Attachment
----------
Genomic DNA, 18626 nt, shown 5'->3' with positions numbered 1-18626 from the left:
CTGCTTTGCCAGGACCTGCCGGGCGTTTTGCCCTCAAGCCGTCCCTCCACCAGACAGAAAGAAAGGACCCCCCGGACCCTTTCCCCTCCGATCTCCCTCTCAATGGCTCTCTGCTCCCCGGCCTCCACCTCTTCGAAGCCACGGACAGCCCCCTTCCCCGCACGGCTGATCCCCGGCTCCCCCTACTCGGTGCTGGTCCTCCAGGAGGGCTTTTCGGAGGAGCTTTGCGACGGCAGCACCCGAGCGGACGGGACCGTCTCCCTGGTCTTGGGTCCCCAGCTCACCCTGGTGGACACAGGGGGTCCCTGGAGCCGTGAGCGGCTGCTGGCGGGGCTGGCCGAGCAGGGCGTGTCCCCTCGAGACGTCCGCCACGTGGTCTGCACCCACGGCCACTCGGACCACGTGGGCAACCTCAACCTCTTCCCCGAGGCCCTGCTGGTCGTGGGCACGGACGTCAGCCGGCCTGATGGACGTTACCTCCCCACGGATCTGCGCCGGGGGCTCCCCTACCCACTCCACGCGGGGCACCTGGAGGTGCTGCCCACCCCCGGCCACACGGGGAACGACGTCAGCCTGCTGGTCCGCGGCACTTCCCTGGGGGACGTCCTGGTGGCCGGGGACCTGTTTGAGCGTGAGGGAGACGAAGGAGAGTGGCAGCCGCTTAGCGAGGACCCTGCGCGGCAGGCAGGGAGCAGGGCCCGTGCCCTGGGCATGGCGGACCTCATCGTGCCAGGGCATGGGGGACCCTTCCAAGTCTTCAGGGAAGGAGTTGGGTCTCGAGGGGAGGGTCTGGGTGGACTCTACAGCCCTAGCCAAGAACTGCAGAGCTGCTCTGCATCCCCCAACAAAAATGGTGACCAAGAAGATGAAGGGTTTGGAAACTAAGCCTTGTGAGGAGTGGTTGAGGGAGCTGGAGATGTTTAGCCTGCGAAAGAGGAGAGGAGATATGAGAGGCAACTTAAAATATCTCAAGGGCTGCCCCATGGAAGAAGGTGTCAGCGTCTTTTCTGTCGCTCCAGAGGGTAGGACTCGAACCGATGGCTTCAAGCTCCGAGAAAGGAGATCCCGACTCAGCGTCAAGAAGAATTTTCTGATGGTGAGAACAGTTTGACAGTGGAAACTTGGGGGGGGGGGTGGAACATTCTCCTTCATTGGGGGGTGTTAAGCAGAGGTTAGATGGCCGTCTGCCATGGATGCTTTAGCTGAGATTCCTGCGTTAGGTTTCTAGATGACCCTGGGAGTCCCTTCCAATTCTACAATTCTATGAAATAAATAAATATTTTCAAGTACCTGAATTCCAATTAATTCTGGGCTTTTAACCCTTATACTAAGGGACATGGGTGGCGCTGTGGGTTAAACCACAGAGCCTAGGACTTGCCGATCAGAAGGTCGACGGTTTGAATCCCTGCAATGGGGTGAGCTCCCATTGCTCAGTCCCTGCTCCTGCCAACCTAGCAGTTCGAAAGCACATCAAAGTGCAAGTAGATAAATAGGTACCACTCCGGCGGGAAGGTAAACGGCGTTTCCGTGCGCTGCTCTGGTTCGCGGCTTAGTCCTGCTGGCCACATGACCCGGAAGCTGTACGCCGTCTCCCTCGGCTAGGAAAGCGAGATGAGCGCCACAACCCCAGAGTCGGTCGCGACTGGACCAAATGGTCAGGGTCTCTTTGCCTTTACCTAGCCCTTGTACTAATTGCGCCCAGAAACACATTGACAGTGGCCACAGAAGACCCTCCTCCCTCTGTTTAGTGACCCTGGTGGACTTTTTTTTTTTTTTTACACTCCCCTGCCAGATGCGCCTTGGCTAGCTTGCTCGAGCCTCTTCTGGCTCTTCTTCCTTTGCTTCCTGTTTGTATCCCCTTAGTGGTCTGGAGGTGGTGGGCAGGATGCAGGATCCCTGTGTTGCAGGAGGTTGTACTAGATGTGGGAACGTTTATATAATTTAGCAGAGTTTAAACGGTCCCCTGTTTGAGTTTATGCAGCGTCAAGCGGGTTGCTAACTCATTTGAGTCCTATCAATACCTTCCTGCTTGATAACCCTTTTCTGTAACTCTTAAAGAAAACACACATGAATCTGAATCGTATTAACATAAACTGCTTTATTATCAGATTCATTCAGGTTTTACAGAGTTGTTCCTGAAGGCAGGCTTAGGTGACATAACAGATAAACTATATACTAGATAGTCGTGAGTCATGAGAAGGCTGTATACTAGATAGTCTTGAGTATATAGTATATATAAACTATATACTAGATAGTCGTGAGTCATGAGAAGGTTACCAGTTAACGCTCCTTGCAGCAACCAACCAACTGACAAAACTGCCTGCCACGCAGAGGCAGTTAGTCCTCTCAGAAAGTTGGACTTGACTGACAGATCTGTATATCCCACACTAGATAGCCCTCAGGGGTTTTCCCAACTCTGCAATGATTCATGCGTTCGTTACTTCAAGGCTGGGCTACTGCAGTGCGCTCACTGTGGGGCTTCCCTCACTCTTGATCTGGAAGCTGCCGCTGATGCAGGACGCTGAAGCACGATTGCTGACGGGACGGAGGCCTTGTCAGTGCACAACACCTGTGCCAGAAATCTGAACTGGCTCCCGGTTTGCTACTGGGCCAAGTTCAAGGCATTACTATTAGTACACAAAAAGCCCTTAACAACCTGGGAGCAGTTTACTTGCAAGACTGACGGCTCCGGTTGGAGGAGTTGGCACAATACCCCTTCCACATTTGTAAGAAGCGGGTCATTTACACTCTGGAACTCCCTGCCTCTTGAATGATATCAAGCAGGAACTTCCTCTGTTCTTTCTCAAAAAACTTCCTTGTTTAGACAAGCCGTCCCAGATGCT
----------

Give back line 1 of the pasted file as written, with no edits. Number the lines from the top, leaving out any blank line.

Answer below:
Genomic DNA, 18626 nt, shown 5'->3' with positions numbered 1-18626 from the left: